one of a series of 3 Haverfordians running this cycle.

    Tom '62  Dem  former Congressman

    Rob Simmons '65 n(R- CT 02) running for reelection, and at this point a slight underdog to retain his seat

    Peter Goldmark '67 Dem running against first termer Cathy McMorris in WA-05.   This should have been an easy R hold, but Goldmark - who got into the campaign late because he had to find someone to run his famr/ranch while he was campaigning - has been outraising McMorris, has prior visibility in the district and statewide, and is proving very effective as a candidate -- of course, he has held statewide appointive office and was twice elected to his local school board.

    Pete was my classmate, and I ran cross-country with Rob -- in fact, saw him in DC recently with a R who will lose, Geoff Davis.

    This is I suppose somewhat trivial except for fellow alums, but realize that when Pete and I entered in the Fall of '63 our class was 130, and the entire college was less than 500.  All 3 men could lose, and all 3 could in theory win.  That 3 men of roughly the same era (Pete and Tom missed overlapping by 2 years) from a total student body in that span of well under 1,000 would be major party candidates for the House is at least to me somewhat interesting.

    Those who can, do. Those who can do more, TEACH!

    by teacherken on Thu Sep 14, 2006 at 03:51:20 PM PDT

  •  Odd about Kentucky (0+ / 0-)

    The 1st CD is the most liberal of the six (not saying much for Kentucky, perhaps, but there it is), and the 5th has the lowest per capita income out of all 435 in the nation.  And yet those are the two safest Republican seats this year.  Those hardscrabble mountain men have been electing Rogers since before I began paying attention to politics, although he votes to screw them year after year.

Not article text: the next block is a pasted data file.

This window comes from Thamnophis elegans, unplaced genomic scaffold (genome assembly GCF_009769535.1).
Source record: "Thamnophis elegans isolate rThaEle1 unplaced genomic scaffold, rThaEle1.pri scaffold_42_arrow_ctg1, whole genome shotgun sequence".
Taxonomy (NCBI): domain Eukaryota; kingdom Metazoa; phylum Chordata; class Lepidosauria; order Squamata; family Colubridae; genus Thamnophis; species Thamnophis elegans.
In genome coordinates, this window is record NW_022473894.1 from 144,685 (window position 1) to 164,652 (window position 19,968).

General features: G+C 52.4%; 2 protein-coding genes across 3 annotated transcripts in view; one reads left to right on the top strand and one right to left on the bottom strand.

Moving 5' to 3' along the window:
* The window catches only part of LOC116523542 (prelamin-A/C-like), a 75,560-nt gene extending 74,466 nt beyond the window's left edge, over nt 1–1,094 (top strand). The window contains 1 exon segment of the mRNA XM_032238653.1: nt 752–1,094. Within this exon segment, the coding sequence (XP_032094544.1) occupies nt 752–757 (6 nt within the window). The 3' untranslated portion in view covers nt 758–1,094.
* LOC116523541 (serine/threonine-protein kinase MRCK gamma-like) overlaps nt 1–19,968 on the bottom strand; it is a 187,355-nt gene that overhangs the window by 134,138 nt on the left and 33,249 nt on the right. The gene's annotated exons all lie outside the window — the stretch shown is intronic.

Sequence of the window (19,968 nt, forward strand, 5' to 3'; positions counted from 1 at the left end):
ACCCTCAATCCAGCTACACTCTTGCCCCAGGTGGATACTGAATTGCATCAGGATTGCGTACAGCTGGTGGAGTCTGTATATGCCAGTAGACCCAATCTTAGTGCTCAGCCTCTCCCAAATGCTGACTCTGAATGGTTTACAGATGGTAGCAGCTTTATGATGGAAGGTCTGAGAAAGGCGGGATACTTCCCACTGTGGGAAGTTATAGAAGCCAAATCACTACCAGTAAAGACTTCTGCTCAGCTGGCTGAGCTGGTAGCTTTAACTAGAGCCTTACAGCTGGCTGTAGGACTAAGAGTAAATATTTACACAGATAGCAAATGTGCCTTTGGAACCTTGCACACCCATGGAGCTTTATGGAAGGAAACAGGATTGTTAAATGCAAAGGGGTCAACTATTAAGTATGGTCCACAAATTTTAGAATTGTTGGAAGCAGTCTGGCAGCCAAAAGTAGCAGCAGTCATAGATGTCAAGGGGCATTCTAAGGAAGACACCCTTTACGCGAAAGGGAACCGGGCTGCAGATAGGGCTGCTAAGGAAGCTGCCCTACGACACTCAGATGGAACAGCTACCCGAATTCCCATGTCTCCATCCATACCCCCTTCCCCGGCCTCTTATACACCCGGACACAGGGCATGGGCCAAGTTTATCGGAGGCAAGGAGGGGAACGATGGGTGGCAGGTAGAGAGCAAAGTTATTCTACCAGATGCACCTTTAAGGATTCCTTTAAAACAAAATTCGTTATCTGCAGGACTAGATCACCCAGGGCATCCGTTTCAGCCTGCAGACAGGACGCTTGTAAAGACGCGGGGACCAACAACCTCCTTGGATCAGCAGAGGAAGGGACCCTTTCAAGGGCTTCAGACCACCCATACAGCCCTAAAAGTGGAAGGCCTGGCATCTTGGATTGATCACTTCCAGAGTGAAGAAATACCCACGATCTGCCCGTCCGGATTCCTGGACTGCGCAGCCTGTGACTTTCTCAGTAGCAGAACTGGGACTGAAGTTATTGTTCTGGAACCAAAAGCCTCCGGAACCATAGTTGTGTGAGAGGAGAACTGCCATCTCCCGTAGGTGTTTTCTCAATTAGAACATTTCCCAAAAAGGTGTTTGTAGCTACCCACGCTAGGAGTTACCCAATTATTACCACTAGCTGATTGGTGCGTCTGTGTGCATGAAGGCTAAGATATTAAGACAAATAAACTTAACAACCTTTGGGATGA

Love this series!  You've been covering mainly midwest and Rocky Mountain states so far--is that because you think those are where the real battlegrounds are, or are those the regions you know best?

    I'm sick of these motherf%&*ing Republicans in our motherf%&*ing Government!!!

    by AdmiralNaismith on Thu Sep 14, 2006 at 09:16:39 PM PDT

    •  Nope. (0+ / 0-)

      I've had Washington State written for a couple of weeks, I'm just waiting on the primary Tuesday.  I pick states by how many Congressional Districts they have and how long I want to stick around work in the evening.  I do this off-hours so I am not on company time, and my schedule varies enough that sometimes I want to get home a little earlier and sometimes a little later.

      Also, I keep looking at Arkansas and Alabama and Mississippi, but there just doesn't seem to be any movement there, so I don't look forward to doing the research.

      -9.50;-6.62. But it don't mean nuttin if you don't put your money where your mouth is

      by ultrageek on Fri Sep 15, 2006 at 07:17:05 AM PDT

      [ Parent ]

      •  A lot of boring states to come (0+ / 0-)

        You could cover the rest of New England in one entry.  Except for Vermont and New Hampshire, those are all snoozers with safe Democratic incumbents. Not that I'm complaining....

        Seems to me the most interesting ones you have yet to cover would be Ohio, New York, Pennsylvania, Minnesota and Arizona in about that order.  In the south, it's mostly about Florida, although post-redistricting Georgia and post-hurricane Louisiana may have some potential wild cards.

        I'm sick of these motherf%&*ing Republicans in our motherf%&*ing Government!!!

        by AdmiralNaismith on Fri Sep 15, 2006 at 09:24:46 AM PDT

        [ Parent ]